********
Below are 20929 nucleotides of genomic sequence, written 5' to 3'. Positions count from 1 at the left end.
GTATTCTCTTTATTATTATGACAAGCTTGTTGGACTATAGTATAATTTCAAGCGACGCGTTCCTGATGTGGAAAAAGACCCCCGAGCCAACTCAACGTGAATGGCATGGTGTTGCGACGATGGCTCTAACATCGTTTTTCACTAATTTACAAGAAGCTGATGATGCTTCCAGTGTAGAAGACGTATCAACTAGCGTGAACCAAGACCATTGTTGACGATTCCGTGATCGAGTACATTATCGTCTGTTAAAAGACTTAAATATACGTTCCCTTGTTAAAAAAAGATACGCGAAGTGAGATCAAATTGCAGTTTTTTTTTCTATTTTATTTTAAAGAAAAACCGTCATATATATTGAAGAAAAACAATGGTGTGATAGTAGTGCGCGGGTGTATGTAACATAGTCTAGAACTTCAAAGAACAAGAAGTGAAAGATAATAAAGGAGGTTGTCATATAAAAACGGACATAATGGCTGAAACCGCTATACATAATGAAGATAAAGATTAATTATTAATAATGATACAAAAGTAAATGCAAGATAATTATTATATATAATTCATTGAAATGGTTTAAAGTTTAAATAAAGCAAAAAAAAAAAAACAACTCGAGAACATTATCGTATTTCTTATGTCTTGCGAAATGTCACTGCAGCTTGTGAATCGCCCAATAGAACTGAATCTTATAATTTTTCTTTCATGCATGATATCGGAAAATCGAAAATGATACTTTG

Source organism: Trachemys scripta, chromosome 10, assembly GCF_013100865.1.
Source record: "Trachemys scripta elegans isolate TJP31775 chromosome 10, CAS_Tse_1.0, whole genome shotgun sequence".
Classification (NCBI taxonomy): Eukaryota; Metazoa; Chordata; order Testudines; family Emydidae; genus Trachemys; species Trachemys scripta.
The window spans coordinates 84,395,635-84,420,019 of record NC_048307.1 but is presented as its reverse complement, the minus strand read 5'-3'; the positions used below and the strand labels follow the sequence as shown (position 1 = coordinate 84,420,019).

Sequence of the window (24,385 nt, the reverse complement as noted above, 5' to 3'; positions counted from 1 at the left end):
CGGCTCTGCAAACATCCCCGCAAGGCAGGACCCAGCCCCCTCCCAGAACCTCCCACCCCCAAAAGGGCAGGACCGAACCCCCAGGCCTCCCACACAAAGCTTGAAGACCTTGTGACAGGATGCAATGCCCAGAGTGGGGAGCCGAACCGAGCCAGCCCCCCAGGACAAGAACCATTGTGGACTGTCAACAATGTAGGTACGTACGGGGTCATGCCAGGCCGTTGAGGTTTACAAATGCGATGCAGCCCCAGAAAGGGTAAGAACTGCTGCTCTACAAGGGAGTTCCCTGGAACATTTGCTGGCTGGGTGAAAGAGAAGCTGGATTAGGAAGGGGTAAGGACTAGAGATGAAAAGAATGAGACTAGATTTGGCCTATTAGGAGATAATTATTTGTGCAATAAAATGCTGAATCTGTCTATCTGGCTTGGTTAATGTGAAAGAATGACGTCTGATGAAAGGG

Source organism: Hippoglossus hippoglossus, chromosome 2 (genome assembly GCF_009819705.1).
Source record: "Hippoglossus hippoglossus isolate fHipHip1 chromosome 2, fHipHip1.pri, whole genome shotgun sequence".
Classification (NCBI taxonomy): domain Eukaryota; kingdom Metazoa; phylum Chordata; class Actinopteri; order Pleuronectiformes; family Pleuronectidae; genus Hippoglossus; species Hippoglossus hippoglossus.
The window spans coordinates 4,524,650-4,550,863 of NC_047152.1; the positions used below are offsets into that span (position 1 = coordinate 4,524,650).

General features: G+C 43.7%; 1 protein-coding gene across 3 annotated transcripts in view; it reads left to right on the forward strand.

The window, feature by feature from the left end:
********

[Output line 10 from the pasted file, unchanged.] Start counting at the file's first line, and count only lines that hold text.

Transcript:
Source record: "Hippoglossus hippoglossus isolate fHipHip1 chromosome 2, fHipHip1.pri, whole genome shotgun sequence".